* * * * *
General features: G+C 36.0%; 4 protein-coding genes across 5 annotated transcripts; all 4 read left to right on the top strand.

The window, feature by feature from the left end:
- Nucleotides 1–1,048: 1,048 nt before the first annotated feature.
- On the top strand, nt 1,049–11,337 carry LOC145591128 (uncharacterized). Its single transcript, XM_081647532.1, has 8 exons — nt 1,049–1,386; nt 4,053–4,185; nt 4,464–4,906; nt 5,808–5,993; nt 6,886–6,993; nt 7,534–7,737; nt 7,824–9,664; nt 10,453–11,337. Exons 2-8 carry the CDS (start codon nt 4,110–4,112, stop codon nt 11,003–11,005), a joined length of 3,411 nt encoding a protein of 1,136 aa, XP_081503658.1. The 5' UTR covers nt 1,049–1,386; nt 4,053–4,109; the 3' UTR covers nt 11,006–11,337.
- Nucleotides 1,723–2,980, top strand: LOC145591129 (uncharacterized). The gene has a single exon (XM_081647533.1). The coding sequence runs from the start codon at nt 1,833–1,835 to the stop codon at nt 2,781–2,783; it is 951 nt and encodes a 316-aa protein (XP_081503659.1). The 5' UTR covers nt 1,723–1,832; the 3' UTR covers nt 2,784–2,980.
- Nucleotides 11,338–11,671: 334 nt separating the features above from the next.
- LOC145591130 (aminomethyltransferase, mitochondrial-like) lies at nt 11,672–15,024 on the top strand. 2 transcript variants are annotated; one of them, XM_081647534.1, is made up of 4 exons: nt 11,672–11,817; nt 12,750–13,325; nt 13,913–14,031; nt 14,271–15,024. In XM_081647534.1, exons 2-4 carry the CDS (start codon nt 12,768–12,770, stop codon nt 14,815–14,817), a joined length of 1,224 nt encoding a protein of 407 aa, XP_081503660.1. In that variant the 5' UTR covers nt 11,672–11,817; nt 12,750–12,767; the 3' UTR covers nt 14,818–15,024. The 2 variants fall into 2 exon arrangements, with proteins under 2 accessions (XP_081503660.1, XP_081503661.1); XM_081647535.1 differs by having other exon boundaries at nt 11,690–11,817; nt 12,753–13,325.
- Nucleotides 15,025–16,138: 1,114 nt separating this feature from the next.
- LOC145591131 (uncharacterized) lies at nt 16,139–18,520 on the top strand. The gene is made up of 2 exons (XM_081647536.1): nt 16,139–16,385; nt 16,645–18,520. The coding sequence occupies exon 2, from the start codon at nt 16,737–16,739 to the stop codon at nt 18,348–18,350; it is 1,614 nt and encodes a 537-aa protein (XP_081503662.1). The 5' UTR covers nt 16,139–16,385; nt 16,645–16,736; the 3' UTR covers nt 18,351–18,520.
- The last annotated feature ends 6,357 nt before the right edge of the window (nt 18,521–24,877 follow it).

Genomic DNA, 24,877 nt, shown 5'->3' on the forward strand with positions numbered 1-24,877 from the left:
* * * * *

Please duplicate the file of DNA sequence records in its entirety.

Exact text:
General features: G+C 36.0%; 4 protein-coding genes across 5 annotated transcripts; all 4 read left to right on the top strand.

The window, feature by feature from the left end:
- Nucleotides 1–1,048: 1,048 nt before the first annotated feature.
- On the top strand, nt 1,049–11,337 carry LOC145591128 (uncharacterized). Its single transcript, XM_081647532.1, has 8 exons — nt 1,049–1,386; nt 4,053–4,185; nt 4,464–4,906; nt 5,808–5,993; nt 6,886–6,993; nt 7,534–7,737; nt 7,824–9,664; nt 10,453–11,337. Exons 2-8 carry the CDS (start codon nt 4,110–4,112, stop codon nt 11,003–11,005), a joined length of 3,411 nt encoding a protein of 1,136 aa, XP_081503658.1. The 5' UTR covers nt 1,049–1,386; nt 4,053–4,109; the 3' UTR covers nt 11,006–11,337.
- Nucleotides 1,723–2,980, top strand: LOC145591129 (uncharacterized). The gene has a single exon (XM_081647533.1). The coding sequence runs from the start codon at nt 1,833–1,835 to the stop codon at nt 2,781–2,783; it is 951 nt and encodes a 316-aa protein (XP_081503659.1). The 5' UTR covers nt 1,723–1,832; the 3' UTR covers nt 2,784–2,980.
- Nucleotides 11,338–11,671: 334 nt separating the features above from the next.
- LOC145591130 (aminomethyltransferase, mitochondrial-like) lies at nt 11,672–15,024 on the top strand. 2 transcript variants are annotated; one of them, XM_081647534.1, is made up of 4 exons: nt 11,672–11,817; nt 12,750–13,325; nt 13,913–14,031; nt 14,271–15,024. In XM_081647534.1, exons 2-4 carry the CDS (start codon nt 12,768–12,770, stop codon nt 14,815–14,817), a joined length of 1,224 nt encoding a protein of 407 aa, XP_081503660.1. In that variant the 5' UTR covers nt 11,672–11,817; nt 12,750–12,767; the 3' UTR covers nt 14,818–15,024. The 2 variants fall into 2 exon arrangements, with proteins under 2 accessions (XP_081503660.1, XP_081503661.1); XM_081647535.1 differs by having other exon boundaries at nt 11,690–11,817; nt 12,753–13,325.
- Nucleotides 15,025–16,138: 1,114 nt separating this feature from the next.
- LOC145591131 (uncharacterized) lies at nt 16,139–18,520 on the top strand. The gene is made up of 2 exons (XM_081647536.1): nt 16,139–16,385; nt 16,645–18,520. The coding sequence occupies exon 2, from the start codon at nt 16,737–16,739 to the stop codon at nt 18,348–18,350; it is 1,614 nt and encodes a 537-aa protein (XP_081503662.1). The 5' UTR covers nt 16,139–16,385; nt 16,645–16,736; the 3' UTR covers nt 18,351–18,520.
- The last annotated feature ends 6,357 nt before the right edge of the window (nt 18,521–24,877 follow it).

Genomic DNA, 24,877 nt, shown 5'->3' on the forward strand with positions numbered 1-24,877 from the left: